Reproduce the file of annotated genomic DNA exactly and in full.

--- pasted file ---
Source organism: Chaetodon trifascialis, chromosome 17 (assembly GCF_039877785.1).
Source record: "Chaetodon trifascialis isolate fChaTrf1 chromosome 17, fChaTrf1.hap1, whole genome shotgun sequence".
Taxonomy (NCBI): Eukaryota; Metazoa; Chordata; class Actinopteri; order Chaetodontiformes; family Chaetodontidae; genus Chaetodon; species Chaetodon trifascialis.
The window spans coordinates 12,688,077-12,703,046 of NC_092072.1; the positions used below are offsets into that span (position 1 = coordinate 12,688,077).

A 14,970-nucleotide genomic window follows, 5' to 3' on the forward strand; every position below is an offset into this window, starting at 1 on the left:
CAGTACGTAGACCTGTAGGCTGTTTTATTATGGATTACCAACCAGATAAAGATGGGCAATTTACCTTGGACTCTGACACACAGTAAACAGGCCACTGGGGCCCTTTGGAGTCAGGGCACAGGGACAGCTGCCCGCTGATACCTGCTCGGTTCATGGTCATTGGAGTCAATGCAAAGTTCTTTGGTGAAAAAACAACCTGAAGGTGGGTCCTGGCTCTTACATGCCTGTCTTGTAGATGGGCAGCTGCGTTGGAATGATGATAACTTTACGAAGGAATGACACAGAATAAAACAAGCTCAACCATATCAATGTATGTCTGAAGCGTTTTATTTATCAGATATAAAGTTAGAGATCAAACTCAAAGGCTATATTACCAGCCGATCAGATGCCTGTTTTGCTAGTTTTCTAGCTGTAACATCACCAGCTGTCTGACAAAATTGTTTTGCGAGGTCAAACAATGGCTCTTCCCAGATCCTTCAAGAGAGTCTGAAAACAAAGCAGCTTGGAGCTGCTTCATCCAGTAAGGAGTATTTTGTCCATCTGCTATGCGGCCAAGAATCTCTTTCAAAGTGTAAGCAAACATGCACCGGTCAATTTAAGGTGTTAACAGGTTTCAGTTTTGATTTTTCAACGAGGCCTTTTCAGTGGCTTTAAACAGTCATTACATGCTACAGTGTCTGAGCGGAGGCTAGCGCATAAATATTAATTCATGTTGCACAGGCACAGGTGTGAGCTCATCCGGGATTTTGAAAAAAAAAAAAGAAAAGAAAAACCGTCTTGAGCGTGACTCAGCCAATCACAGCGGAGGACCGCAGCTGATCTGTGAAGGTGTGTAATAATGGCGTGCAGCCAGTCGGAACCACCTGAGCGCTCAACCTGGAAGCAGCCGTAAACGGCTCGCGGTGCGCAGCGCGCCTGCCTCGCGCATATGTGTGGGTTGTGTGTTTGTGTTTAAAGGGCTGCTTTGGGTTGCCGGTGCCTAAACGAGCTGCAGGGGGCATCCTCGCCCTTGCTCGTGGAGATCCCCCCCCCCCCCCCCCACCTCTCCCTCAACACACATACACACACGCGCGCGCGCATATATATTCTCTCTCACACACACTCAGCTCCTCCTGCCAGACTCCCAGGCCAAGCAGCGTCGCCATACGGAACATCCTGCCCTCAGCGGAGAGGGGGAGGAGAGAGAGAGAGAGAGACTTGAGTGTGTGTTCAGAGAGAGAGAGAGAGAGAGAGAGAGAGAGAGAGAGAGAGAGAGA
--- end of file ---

Source organism: Chaetodon trifascialis, chromosome 17 (assembly GCF_039877785.1).
Source record: "Chaetodon trifascialis isolate fChaTrf1 chromosome 17, fChaTrf1.hap1, whole genome shotgun sequence".
Taxonomy (NCBI): Eukaryota; Metazoa; Chordata; class Actinopteri; order Chaetodontiformes; family Chaetodontidae; genus Chaetodon; species Chaetodon trifascialis.
The window spans coordinates 12,688,077-12,703,046 of NC_092072.1; the positions used below are offsets into that span (position 1 = coordinate 12,688,077).

A 14,970-nucleotide genomic window follows, 5' to 3' on the forward strand; every position below is an offset into this window, starting at 1 on the left:
CAGTACGTAGACCTGTAGGCTGTTTTATTATGGATTACCAACCAGATAAAGATGGGCAATTTACCTTGGACTCTGACACACAGTAAACAGGCCACTGGGGCCCTTTGGAGTCAGGGCACAGGGACAGCTGCCCGCTGATACCTGCTCGGTTCATGGTCATTGGAGTCAATGCAAAGTTCTTTGGTGAAAAAACAACCTGAAGGTGGGTCCTGGCTCTTACATGCCTGTCTTGTAGATGGGCAGCTGCGTTGGAATGATGATAACTTTACGAAGGAATGACACAGAATAAAACAAGCTCAACCATATCAATGTATGTCTGAAGCGTTTTATTTATCAGATATAAAGTTAGAGATCAAACTCAAAGGCTATATTACCAGCCGATCAGATGCCTGTTTTGCTAGTTTTCTAGCTGTAACATCACCAGCTGTCTGACAAAATTGTTTTGCGAGGTCAAACAATGGCTCTTCCCAGATCCTTCAAGAGAGTCTGAAAACAAAGCAGCTTGGAGCTGCTTCATCCAGTAAGGAGTATTTTGTCCATCTGCTATGCGGCCAAGAATCTCTTTCAAAGTGTAAGCAAACATGCACCGGTCAATTTAAGGTGTTAACAGGTTTCAGTTTTGATTTTTCAACGAGGCCTTTTCAGTGGCTTTAAACAGTCATTACATGCTACAGTGTCTGAGCGGAGGCTAGCGCATAAATATTAATTCATGTTGCACAGGCACAGGTGTGAGCTCATCCGGGATTTTGAAAAAAAAAAAAGAAAAGAAAAACCGTCTTGAGCGTGACTCAGCCAATCACAGCGGAGGACCGCAGCTGATCTGTGAAGGTGTGTAATAATGGCGTGCAGCCAGTCGGAACCACCTGAGCGCTCAACCTGGAAGCAGCCGTAAACGGCTCGCGGTGCGCAGCGCGCCTGCCTCGCGCATATGTGTGGGTTGTGTGTTTGTGTTTAAAGGGCTGCTTTGGGTTGCCGGTGCCTAAACGAGCTGCAGGGGGCATCCTCGCCCTTGCTCGTGGAGATCCCCCCCCCCCCCCCCCACCTCTCCCTCAACACACATACACACACGCGCGCGCGCATATATATTCTCTCTCACACACACTCAGCTCCTCCTGCCAGACTCCCAGGCCAAGCAGCGTCGCCATACGGAACATCCTGCCCTCAGCGGAGAGGGGGAGGAGAGAGAGAGAGAGAGACTTGAGTGTGTGTTCAGAGAGAGAGAGAGAGAGAGAGAGAGAGAGAGAGAGAGAGAGAGA